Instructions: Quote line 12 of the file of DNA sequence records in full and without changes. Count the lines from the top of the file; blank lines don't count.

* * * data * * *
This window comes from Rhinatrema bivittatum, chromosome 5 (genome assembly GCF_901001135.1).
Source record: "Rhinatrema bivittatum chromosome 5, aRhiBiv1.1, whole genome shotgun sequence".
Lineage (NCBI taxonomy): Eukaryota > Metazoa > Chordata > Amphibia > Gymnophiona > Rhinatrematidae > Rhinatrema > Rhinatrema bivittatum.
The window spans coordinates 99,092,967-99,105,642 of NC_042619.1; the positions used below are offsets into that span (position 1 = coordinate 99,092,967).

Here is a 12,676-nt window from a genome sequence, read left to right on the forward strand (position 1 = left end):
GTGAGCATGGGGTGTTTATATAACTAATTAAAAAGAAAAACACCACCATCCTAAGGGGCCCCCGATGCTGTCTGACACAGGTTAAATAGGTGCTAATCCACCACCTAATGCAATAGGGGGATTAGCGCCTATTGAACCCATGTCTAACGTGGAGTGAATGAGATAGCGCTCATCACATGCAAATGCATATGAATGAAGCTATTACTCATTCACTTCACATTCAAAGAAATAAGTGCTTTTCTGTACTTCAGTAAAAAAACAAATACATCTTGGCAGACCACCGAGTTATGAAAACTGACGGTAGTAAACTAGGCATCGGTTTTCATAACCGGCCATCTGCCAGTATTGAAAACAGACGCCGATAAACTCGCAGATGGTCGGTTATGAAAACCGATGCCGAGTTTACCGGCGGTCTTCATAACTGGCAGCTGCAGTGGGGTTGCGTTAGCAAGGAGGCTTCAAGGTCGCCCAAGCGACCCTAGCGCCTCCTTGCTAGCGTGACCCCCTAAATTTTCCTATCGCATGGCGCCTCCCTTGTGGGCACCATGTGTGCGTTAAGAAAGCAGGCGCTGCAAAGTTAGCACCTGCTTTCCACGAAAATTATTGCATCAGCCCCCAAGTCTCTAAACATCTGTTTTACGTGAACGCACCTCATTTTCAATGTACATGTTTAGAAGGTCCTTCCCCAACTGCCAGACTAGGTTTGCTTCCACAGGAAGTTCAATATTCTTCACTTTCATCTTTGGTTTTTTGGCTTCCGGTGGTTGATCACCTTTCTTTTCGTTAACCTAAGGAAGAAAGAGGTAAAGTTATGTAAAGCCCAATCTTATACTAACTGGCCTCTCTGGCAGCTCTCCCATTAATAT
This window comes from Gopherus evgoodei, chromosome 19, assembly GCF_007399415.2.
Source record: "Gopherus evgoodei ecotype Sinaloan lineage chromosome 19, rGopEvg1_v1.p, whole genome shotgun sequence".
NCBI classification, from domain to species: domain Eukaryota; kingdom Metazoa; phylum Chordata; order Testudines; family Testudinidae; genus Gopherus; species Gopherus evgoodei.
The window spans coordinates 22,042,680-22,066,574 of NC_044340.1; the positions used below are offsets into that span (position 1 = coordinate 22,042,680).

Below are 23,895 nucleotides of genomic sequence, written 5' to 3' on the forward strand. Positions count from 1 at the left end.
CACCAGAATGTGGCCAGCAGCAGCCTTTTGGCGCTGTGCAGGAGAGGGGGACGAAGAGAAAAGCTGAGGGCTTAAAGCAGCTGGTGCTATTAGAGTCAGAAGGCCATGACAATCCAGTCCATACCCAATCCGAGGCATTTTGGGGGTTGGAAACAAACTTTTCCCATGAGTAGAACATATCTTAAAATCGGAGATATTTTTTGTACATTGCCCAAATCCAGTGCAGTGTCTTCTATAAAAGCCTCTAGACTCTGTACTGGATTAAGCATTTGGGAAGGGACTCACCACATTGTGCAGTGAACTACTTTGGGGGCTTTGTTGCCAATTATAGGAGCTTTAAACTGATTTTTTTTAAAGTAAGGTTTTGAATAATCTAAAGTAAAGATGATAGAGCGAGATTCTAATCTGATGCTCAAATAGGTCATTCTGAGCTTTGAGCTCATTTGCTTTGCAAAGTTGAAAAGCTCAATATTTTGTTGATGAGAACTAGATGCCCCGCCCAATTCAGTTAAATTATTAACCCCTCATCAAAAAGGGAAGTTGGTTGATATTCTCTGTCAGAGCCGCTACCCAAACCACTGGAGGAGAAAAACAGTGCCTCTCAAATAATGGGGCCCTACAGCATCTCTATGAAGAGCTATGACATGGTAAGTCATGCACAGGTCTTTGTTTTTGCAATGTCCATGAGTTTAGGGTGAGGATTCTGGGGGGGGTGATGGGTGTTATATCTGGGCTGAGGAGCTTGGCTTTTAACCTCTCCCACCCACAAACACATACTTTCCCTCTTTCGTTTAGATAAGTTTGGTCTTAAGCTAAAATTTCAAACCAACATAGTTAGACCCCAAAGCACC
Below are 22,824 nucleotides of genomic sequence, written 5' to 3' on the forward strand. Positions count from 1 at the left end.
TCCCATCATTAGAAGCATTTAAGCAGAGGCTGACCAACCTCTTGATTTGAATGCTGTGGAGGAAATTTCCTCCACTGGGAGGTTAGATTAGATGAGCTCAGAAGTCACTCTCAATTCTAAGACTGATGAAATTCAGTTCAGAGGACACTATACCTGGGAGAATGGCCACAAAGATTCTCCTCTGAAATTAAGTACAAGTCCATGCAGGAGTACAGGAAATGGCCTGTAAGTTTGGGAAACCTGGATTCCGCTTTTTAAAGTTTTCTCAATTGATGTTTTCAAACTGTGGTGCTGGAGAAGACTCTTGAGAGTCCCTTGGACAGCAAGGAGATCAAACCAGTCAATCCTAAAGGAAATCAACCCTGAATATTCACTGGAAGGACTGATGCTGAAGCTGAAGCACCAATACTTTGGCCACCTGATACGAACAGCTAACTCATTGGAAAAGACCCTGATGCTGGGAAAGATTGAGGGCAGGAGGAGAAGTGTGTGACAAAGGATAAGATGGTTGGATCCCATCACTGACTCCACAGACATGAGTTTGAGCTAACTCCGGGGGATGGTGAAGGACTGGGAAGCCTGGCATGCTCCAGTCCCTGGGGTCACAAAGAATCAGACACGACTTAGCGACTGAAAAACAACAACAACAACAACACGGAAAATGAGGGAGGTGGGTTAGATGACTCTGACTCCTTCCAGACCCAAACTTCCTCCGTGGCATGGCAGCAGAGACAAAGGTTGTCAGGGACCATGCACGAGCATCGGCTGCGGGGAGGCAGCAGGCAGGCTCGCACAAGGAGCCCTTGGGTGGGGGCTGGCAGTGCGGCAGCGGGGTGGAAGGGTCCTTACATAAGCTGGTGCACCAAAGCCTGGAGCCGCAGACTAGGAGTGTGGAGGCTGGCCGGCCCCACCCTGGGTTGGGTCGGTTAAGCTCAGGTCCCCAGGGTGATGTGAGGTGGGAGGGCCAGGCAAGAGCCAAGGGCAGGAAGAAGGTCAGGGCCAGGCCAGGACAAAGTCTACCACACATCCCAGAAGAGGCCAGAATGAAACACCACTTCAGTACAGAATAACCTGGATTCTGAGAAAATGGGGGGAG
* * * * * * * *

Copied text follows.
CACCAGAATGTGGCCAGCAGCAGCCTTTTGGCGCTGTGCAGGAGAGGGGGACGAAGAGAAAAGCTGAGGGCTTAAAGCAGCTGGTGCTATTAGAGTCAGAAGGCCATGACAATCCAGTCCATACCCAATCCGAGGCATTTTGGGGGTTGGAAACAAACTTTTCCCATGAGTAGAACATATCTTAAAATCGGAGATATTTTTTGTACATTGCCCAAATCCAGTGCAGTGTCTTCTATAAAAGCCTCTAGACTCTGTACTGGATTAAGCATTTGGGAAGGGACTCACCACATTGTGCAGTGAACTACTTTGGGGGCTTTGTTGCCAATTATAGGAGCTTTAAACTGATTTTTTTTAAAGTAAGGTTTTGAATAATCTAAAGTAAAGATGATAGAGCGAGATTCTAATCTGATGCTCAAATAGGTCATTCTGAGCTTTGAGCTCATTTGCTTTGCAAAGTTGAAAAGCTCAATATTTTGTTGATGAGAACTAGATGCCCCGCCCAATTCAGTTAAATTATTAACCCCTCATCAAAAAGGGAAGTTGGTTGATATTCTCTGTCAGAGCCGCTACCCAAACCACTGGAGGAGAAAAACAGTGCCTCTCAAATAATGGGGCCCTACAGCATCTCTATGAAGAGCTATGACATGGTAAGTCATGCACAGGTCTTTGTTTTTGCAATGTCCATGAGTTTAGGGTGAGGATTCTGGGGGGGGTGATGGGTGTTATATCTGGGCTGAGGAGCTTGGCTTTTAACCTCTCCCACCCACAAACACATACTTTCCCTCTTTCGTTTAGATAAGTTTGGTCTTAAGCTAAAATTTCAAACCAACATAGTTAGACCCCAAAGCACC